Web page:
How soon will the COVID-19 pandemic end? It depends..

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How soon will the COVID-19 pandemic end? It depends.

Across the U.S., vaccines are going into arms. Mask and physical distancing guidelines are easing. And people are going back to work and school.

But is it time yet? Tentatively, yes, according to new research that projects possible scenarios for the future of the COVID-19 pandemic.

A team of infectious disease modelers at Northeastern has been answering that question for the U.S. government. Since January, the group has been developing a set of predictive models to project the future of the outbreak in various scenarios for the U.S. Centers for Disease Control and Prevention as part of a network of expert disease modeling teams across the country. Their results underpin policymakers’ decisions on when, how, and how quickly to lift pandemic restrictions.

“The numbers are, in a sense, encouraging,” says group leader Alessandro Vespignani, Sternberg Family distinguished university professor of physics, computer science, and health sciences, and also director of the Network Science Institute at Northeastern. “The numbers from the ground align pretty well with what we are seeing.”

On Wednesday, the CDC shared the latest projections from the team in the Morbidity and Mortality Weekly Report and during the White House press briefing by White House COVID-19 Response Team and Public Health Officials.

“Something I’m often asked is when will this pandemic be over and when will we go back to normal,” director of the CDC, Rochelle Walensky, said during the briefing. “The models forecasted some really good news, and an important reminder. The reality is it all depends on the actions we take now.”

This latest round of results projected the number of deaths, hospitalizations, and cases of COVID-19 overall for the six-month period from April to September 2021 in the U.S. across four different scenarios of vaccination rates and levels of non-pharmaceutical interventions (masks, physical distancing, etc.). At the beginning of this month, there were just under 350,000 new COVID-19 cases in a week. Under a low vaccination, low non-pharmaceutical intervention scenario, Northeastern researchers project that weekly national cases could drop to about 125,000 by July. But if vaccination rates are high, weekly cases could drop below 50,000 by July and might even drop below 10,000 by August, under the most optimistic scenarios.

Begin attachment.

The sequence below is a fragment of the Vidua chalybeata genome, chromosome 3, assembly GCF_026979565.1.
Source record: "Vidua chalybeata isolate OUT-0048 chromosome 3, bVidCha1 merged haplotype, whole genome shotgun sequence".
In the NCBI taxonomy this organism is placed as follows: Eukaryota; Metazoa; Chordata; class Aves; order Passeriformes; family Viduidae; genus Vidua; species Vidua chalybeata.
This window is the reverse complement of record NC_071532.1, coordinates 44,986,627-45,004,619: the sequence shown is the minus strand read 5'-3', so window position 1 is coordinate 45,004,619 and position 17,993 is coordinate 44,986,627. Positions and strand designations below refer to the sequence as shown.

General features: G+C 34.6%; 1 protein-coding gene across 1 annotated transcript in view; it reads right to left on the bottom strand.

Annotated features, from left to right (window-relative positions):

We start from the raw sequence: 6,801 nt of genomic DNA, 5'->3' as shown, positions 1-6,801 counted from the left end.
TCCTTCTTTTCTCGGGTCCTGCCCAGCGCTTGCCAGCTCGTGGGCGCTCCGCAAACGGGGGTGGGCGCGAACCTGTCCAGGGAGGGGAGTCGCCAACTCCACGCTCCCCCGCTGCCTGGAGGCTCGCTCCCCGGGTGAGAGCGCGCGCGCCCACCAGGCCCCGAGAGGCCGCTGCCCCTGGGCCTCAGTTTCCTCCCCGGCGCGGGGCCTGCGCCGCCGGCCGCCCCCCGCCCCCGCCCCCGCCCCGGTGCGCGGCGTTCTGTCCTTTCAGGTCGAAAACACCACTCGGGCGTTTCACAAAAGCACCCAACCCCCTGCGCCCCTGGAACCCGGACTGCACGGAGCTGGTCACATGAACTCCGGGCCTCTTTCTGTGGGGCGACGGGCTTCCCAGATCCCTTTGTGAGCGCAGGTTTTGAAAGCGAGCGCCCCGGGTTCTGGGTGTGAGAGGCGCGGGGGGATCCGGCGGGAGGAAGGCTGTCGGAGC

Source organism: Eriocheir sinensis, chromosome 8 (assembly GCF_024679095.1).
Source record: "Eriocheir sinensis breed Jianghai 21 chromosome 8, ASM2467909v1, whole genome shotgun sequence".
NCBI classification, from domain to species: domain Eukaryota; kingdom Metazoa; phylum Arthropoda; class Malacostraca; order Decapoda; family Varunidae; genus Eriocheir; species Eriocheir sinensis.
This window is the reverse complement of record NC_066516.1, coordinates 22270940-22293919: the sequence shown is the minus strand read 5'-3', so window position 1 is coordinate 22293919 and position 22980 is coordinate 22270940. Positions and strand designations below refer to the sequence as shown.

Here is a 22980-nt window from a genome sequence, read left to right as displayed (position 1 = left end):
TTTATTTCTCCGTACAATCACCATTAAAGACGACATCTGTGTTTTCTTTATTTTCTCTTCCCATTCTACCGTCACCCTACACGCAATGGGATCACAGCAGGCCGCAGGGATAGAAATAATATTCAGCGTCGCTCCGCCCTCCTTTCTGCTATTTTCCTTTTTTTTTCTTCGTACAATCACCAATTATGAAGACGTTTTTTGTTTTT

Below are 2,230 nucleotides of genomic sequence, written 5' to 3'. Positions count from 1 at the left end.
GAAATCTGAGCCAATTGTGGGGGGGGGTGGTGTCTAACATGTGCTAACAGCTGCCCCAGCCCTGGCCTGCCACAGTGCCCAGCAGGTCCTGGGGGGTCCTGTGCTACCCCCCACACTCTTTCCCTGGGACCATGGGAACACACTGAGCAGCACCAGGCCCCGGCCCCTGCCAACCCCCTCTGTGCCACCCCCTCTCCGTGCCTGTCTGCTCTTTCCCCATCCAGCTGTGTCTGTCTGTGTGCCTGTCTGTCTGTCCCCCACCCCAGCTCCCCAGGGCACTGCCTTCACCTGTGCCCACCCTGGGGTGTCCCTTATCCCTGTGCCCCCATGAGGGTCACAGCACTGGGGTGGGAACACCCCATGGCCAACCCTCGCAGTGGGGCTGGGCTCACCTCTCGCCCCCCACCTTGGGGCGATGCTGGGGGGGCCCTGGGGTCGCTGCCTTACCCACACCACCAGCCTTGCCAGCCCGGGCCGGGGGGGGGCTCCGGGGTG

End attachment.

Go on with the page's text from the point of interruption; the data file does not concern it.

So far, the projections have “held the test of time,” Vespignani says.

“At the end of March, the results were telling us there could be bumps on the road,” he says. Depending on how quickly a state reopens, and the spread of new variants of the coronavirus, such as the B.1.1.7. variant that was first detected in the U.K., the models were suggesting possible surges in cases. And indeed, in April, “this is what happened. We started to observe this surge of cases and a bit of surge of hospitalizations.”

But, notably, Vespignani says, death rates and more severe cases are going down. “There was a decoupling between the number of cases and the deaths and hospitalizations,” he says. And this reflects vaccination rates against SARS-CoV-2, the coronavirus that causes COVID-19 in more vulnerable populations. “The vaccination was protecting the people that were the most at risk,” he says. “Those vaccines are working like a charm.”

The alignment of the scenarios and real data is a hopeful sign, as the models suggest that something resembling normal life could resume by July in the U.S. if people proceed cautiously, Vespignani says.

Or, Walensky said, we could return to normal sooner, if enough people get vaccinated quickly. “The results remind us that we have the path out of this,” she said, “and models once projecting really grim news now offer reasons to be quite hopeful for what the summer may bring.”

Five weeks into this latest set of scenario projections, Vespignani says, the future is brightening. “We see a sustained decrease of cases in most of the places, and states that had a bit of surge were quickly reverting to smaller numbers in the last week or so.”

That’s not to say we should lift all restrictions just yet, Vespignani says. “You don’t want to rush. We cannot exclude that if you do reopen too much, you can have surges. We need to constantly monitor that trend, the possible emergence of new variants of concern,” and vaccination rates, he says. But, “at this point, I think, it could be just a matter of weeks.”

Provided by
Northeastern University

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